From Deputy Head of College, Graham Leddie
An update on what we’ve been talking about with our students during Wellbeing Time at Waverley College.
Wellbeing Time – Aggregation of marginal gains
I read an article recently that examined some of the thinking of Mr Dave Brailsford. I believe our students can take a lot from his thinking and apply it to their own pathway. Often as parents we tell our sons and daughters where we would like some improvement, but struggle to articulate the process of how to do this, other than a general ‘work harder’, ‘apply yourself’ etc. (I know I do.)
Brailsford, took up the role as General Manager and Performance Director of Team Sky (Great Britain’s professional cycling team) in 2010. Up to this point, Great Britain had never had a cyclist win the Tour de France. Brailsford’s approach to change this was simple. He believed in a concept that he referred to as the ‘aggregation of marginal gains.’
The aggregation of marginal gains is ‘the one per cent margin for improvement in everything you do’. Brailsford belief was that if you improved every area related to cycling by just one per cent, your small gains would add up to remarkable improvement.
Brailsford started working on the things you might expect; the nutrition of riders, their weekly training program, the ergonomics of the bike seat, and the weight of the tyres. Brailsford and his team however did not stop there, they searched for one per cent improvements in tiny areas that were overlooked by almost everyone else. For example, discovering the pillow that offered the best sleep and taking it with them to hotels, testing for the most effective type of massage gel, and teaching riders the best way to wash their hands to avoid infection. They searched for one per cent improvements everywhere.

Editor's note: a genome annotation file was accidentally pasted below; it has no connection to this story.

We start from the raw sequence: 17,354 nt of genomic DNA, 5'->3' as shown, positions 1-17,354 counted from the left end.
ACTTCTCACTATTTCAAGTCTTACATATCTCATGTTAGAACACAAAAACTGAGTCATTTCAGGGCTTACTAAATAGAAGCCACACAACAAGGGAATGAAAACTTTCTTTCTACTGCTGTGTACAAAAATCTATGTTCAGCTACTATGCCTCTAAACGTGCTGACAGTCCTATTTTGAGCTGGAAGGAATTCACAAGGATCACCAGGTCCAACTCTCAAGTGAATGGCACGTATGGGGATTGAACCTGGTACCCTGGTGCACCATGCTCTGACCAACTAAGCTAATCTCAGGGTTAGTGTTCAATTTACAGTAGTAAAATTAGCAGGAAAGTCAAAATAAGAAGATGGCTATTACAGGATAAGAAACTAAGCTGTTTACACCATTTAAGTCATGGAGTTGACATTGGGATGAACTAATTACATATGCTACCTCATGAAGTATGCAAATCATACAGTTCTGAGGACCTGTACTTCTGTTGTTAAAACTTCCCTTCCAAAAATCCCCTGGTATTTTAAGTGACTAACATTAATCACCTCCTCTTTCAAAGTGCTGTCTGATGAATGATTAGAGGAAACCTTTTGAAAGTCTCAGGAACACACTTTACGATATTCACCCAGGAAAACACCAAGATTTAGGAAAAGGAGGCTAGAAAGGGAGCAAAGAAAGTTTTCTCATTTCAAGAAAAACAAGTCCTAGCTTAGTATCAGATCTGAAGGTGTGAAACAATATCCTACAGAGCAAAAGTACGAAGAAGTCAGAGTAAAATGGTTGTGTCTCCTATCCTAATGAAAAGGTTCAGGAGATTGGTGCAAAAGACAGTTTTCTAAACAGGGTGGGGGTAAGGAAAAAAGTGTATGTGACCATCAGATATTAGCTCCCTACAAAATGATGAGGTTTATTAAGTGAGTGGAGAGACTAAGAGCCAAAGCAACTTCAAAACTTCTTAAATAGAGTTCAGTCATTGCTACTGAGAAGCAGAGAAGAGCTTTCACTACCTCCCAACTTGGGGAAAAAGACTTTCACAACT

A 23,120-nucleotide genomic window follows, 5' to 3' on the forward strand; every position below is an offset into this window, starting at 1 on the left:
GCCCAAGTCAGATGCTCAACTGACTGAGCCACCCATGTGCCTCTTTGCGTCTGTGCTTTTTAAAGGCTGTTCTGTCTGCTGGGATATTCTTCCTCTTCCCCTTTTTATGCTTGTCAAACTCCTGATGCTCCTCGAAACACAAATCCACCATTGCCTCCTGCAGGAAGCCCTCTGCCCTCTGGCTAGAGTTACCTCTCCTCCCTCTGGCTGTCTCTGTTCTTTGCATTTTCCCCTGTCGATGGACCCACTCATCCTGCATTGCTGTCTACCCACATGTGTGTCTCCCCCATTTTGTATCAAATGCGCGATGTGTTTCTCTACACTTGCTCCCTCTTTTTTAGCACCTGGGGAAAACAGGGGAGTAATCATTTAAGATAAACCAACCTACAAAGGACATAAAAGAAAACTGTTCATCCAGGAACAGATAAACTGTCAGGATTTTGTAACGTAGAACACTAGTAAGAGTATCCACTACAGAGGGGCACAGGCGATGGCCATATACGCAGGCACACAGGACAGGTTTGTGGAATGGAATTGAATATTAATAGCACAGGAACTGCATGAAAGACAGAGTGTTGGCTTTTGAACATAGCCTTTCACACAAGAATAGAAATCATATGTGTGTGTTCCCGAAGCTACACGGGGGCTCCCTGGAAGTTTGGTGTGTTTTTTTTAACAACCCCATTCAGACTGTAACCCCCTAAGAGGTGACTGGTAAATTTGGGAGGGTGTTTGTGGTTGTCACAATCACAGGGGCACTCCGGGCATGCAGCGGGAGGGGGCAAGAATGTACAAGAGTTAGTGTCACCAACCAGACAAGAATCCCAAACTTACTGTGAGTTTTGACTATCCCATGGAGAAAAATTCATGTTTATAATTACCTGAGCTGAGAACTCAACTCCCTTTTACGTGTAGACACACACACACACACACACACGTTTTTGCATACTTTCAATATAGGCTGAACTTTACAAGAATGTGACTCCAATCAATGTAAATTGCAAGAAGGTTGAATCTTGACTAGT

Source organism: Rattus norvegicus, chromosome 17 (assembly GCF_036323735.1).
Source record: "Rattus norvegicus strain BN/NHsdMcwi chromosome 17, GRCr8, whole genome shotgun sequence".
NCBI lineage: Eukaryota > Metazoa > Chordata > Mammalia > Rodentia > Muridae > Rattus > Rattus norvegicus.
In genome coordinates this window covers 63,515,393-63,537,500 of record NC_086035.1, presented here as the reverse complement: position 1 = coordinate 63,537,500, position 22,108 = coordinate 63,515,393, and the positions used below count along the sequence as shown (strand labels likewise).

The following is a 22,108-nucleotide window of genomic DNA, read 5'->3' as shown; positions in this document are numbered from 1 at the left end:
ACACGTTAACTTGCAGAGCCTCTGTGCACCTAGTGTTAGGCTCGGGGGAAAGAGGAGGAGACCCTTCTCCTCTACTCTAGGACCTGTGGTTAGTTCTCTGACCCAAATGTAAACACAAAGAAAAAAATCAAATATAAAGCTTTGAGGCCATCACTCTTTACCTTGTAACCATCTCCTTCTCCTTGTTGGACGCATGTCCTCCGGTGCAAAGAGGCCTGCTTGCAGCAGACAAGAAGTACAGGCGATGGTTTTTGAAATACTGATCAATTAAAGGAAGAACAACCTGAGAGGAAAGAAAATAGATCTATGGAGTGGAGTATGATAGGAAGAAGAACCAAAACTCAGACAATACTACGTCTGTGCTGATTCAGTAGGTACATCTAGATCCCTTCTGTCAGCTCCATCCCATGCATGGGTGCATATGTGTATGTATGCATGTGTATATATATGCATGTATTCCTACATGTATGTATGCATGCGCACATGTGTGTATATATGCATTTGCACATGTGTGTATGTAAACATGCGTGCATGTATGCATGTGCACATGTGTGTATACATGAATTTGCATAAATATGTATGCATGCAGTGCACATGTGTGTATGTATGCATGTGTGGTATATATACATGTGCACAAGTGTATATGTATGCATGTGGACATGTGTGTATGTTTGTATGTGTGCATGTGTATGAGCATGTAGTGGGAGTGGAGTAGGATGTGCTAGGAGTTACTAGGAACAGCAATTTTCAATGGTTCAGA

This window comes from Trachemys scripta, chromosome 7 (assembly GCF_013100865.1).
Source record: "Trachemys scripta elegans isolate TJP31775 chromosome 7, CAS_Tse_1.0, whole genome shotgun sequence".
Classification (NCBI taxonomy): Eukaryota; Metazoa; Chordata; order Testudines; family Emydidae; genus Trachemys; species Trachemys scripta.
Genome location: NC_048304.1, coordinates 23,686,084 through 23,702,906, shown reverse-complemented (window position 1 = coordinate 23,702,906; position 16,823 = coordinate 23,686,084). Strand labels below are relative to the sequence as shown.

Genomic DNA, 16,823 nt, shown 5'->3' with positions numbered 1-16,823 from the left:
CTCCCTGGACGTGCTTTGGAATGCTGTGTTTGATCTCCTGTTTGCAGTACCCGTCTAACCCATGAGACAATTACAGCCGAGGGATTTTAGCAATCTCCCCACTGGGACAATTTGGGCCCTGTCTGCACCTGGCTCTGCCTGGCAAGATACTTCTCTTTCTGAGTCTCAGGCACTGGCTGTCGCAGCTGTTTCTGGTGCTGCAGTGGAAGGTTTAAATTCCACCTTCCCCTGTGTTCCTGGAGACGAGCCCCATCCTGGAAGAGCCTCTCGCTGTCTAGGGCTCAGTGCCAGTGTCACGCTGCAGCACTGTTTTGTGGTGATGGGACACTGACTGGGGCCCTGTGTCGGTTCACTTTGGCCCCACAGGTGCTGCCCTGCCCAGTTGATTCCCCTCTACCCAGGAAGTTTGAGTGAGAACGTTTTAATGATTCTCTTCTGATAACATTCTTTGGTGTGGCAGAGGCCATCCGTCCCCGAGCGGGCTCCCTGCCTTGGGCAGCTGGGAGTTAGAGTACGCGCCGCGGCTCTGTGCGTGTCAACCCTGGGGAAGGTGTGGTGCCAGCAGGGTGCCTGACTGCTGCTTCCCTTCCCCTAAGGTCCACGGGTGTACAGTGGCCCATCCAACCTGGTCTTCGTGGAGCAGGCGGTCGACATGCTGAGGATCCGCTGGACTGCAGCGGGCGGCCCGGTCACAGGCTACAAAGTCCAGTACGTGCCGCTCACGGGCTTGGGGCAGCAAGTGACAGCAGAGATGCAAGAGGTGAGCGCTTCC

Brailsford believed that if they could successfully execute this strategy, then Team Sky would be in a position to win the Tour de France in five years time. He was wrong… they won it in three years. From there, British cycling has dominated world cycling for the past six years – just look at their performance in Rio.
The take away for all of us is to highlight how easy it can be to overestimate the importance of one defining moment, and underestimate the value of making better decisions on a daily basis. Almost every habit you have, good or bad, is the result of many small decisions over time. Improving by just one per cent isn’t notable and sometimes it isn’t even noticeable, but it can be just as meaningful, especially in the long run. If you find yourself stuck with bad habits or poor results, it’s usually not because something happened overnight. It’s the sum of many small choices – a one per cent decline here and there – that eventually leads to a problem.
In the beginning, there is basically no difference between making a choice that is one per cent better or one per cent worse. In other words, it won’t impact you very much today. But as time goes on, these small improvements or declines compound and you suddenly find a very big gap between people who make slightly better decisions on a daily basis and those who don’t. This is why small choices don’t make much of a difference at the time, but add up over the long term. There is power in small wins and slow gains. This is why the system is greater than the goal. This is why mastering your habits is more important than achieving a certain outcome.
Success is a few simple disciplines, practiced every day; while failure is simply a few errors in judgment, repeated every day. As we approach the end of Term 3, hopefully there is something in this for all of us that we can take on board as we face our own challenges; exams, assignment submissions, HSC and friendships. The boys have been encouraged to remember that, tomorrow never comes, start making those one percent changes today.